Ukai, Notting Hill Review

What do you cherish the most about living in London? My thing is that you can eat anything you want, from anywhere in the world, at any time. It’s all within an area of 607 square miles connected by underground tunnels. You never need get on a plane if you fancy a New York bagel, Japanese sparkling saké or Ethiopian coffee at 3am. This is something I cherish like a pearl carried around in my pocket wrapped in a hanky; I take it out every now and again, admire it, polish it and put it back until next time. The other thing about this city is that it always manages to impress you, no matter how long you’ve lived here. For example, the best chefs in the world have their restaurants in London. We have so much choice that our greatest barrier, to overcome before dining, is wondering where to eat. As long as you’re willing to criss-cross the city you can pretty much eat whatever you desire.

Ukai, Notting Hill

So it’s on one such occasion that I braved our public transport system, during the now historic Heat Wave 2018, to leave the comfort of East London for the bohemian utopia of West London. I was reviewing Ukai in Notting Hill. The restaurant celebrates three years in Notting Hill this year.

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The Space

Ukai serves Japanese food. You’ll get that vibe as soon as you walk in to the restaurant behind the bar. If I may digress for a moment, I like a good space. Where I eat is just as important as what I eat. When a restaurant, no matter if it’s high or low end, considers the whole experience of its patrons, for me at least, it translates to courtesy. I like a space that transports me elsewhere to make me forget everything that happened before I walked through its doors. So to return to West London – it’s the Japanese of your dreams. Beautiful Kimonos and paintings adorn walls and ceiling. Dark wood tables and low lighting conveys a dramatic, theatrical mood. My food was being prepared behind a glass and I could see it all happening. For a small space it was very clever and I loved it. All of the boxes above, ticked.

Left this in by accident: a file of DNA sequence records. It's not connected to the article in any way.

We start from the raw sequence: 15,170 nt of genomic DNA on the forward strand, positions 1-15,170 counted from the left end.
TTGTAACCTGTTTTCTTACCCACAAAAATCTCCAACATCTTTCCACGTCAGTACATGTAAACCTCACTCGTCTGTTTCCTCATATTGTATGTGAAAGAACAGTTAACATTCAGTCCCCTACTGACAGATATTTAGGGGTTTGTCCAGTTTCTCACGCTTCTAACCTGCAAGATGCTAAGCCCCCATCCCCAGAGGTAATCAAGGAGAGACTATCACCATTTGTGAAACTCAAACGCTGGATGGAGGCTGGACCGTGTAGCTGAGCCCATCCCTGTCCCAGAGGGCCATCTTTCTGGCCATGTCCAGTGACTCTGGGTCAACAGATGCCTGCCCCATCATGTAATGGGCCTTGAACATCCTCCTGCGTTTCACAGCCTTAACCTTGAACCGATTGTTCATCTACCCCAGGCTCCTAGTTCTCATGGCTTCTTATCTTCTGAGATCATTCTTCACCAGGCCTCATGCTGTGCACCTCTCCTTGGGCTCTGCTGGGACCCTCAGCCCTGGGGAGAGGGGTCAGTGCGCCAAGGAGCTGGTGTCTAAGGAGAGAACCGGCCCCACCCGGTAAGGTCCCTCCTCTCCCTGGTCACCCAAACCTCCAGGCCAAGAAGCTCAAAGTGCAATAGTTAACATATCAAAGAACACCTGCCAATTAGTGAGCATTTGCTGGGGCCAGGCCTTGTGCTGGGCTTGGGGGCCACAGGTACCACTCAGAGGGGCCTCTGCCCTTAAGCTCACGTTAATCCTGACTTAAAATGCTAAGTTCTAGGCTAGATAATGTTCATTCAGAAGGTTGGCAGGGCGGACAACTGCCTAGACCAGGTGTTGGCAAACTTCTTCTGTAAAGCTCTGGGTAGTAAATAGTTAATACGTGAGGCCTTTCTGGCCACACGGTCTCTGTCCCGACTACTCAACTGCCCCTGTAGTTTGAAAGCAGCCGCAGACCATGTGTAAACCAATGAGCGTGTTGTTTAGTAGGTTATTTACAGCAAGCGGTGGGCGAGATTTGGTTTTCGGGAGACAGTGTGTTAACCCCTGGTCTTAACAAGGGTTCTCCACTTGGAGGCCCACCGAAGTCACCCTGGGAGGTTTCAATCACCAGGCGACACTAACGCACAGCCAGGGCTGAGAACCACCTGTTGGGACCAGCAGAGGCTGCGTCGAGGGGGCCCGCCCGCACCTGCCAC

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The Menu

I rarely choose for myself when I write reviews (it’s becoming a concern and I’ve made a mental note to stop). Instead, I allow the chef or the kitchen to serenade me with food. I started with plum wine (one of my favourite things to drink) and we were off. White tuna tataki (£11.50) arrived first. It’s seared fish, yuzu and truffle. What I loved the most about this was that if the fish indeed was seared it had been done so delicately I couldn’t taste it. It was almost raw making it light and utterly magnificent. More plum wine. Out came a mixed seafood ceviche (£12). *How do I love thee? Let me count the ways; Tuna, butterfish, avocado and dragon fruit. Avocado and dragon fruit! Served on a banana leaf, no less. How did my life come to be without ever having tasted this flavour combination on a banana leaf? It was a triumph. It’s time to abandon the avocado on toast brigade and enjoy the fruit as it might be eaten where it grows.

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Next to arrive was Lobster tail tempura which, at first, may sound like a waste of good lobster. However, this was light as a feather and full of flavour seafood. I say that as one who’s not a fan of fried food. Nothing of the lobster had been lost in the deep frying. I enjoyed it with a glass of Prosecco and savoured it until the next dish arrived.

Next up was the sizzling hot beef tenderloin toban yaki (£23). I watched the chef heat up the ceramic dish and lid on the open fire before placing the beef in it. Everything inside was still cooking while it travelled to my table. When it arrived the beef was rare, the shiitake mushrooms tender and the seasoned saké just heavenly. Such perfect timing. For me, this was the standout plate on Ukai’s menu. It was warm, delicate and wild all at the same time commanding my undivided attention.

The finale of the evening was the towering yuzu cheesecake (£7) served with raspberries and star fruit. It was a cheesecake like no other in both size and taste. Just as everything I had tasted that evening it was a fine balance of flavour, culinary skill and artistry with none of it over powering the other.

As you read this review you’d be forgiven for thinking this is just very good gastro-pub food. I beg to differ. This is serious gastronomy worth criss-crossing the city for.

 

 

 

*Browning, Elizabeth. Sonnet 43.

Ukai is located at: 240 Portobello Road Notting Hill, W11 1LL. For more information visit: www.Ukai.co.uk

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